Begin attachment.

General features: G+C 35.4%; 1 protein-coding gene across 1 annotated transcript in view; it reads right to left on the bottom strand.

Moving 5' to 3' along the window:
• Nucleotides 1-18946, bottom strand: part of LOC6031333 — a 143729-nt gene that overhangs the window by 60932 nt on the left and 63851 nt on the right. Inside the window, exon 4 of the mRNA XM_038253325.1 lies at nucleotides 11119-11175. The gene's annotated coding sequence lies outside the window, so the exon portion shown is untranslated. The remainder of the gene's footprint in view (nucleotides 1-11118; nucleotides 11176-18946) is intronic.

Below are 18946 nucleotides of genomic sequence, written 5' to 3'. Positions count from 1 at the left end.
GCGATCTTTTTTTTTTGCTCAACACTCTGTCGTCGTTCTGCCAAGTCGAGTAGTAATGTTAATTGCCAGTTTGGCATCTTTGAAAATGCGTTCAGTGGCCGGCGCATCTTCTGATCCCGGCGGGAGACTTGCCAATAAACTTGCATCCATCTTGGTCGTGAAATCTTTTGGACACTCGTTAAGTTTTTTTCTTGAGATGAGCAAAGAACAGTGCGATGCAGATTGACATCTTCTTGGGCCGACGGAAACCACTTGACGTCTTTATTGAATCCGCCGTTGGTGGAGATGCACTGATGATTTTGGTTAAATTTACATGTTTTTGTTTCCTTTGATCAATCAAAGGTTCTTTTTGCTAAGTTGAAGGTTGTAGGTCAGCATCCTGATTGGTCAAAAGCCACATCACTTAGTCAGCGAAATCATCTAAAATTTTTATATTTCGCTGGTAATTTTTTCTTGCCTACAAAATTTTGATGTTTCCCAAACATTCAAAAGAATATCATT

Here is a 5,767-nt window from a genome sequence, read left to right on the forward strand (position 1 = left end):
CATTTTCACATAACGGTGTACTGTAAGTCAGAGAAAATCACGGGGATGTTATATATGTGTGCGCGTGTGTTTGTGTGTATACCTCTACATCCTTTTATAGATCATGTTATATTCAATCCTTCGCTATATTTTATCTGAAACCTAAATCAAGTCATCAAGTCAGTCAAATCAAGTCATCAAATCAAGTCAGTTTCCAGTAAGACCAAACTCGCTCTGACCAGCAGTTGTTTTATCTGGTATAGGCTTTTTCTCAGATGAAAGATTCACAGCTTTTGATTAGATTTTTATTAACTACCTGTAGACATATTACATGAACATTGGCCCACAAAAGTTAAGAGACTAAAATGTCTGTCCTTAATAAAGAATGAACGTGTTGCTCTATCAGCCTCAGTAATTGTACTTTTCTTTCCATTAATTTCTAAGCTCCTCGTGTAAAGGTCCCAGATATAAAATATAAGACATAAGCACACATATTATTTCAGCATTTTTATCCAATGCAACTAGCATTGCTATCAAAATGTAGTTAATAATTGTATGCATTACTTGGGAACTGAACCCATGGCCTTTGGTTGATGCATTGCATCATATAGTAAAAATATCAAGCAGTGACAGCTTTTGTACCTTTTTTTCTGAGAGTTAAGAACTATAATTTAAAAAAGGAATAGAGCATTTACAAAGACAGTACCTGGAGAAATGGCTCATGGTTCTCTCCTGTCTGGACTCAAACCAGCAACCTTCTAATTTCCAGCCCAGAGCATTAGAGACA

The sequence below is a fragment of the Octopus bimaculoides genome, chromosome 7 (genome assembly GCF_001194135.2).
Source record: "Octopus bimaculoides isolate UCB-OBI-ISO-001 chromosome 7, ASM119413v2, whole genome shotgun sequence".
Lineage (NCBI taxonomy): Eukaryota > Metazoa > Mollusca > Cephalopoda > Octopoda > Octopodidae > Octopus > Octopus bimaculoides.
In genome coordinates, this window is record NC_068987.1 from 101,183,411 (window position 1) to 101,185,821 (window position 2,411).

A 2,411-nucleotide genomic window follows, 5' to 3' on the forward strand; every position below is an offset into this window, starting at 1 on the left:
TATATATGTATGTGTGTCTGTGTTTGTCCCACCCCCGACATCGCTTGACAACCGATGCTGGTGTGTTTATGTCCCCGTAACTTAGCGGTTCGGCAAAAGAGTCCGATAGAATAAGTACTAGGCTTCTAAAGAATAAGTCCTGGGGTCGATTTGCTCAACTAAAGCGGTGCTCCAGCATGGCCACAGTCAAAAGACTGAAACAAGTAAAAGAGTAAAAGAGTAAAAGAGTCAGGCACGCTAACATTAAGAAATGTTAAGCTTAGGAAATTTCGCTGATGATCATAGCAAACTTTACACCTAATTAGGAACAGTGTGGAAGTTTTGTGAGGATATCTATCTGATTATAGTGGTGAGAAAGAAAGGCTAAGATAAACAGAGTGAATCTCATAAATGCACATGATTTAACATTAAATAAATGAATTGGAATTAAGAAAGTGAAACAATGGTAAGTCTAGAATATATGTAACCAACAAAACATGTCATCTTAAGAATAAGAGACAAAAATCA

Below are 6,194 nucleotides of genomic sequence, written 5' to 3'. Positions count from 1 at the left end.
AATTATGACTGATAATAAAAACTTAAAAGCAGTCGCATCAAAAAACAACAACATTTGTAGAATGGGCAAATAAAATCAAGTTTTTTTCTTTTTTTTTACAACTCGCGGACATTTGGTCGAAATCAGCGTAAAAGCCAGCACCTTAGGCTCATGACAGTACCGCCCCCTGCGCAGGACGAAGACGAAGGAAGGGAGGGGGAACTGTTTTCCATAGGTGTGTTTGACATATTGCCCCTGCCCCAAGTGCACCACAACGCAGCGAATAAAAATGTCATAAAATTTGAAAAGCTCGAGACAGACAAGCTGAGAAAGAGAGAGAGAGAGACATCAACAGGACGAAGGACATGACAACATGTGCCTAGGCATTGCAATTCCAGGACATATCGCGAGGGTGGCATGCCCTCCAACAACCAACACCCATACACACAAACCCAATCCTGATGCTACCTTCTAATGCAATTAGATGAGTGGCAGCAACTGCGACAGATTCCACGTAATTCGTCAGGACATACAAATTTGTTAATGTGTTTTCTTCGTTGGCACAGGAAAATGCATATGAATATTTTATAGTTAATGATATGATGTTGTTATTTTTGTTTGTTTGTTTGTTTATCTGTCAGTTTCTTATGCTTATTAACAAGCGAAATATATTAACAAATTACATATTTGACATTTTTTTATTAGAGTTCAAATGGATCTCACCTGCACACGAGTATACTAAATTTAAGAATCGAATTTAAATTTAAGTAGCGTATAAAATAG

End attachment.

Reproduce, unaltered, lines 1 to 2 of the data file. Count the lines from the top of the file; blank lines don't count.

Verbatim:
General features: G+C 35.4%; 1 protein-coding gene across 1 annotated transcript in view; it reads right to left on the bottom strand.

Moving 5' to 3' along the window: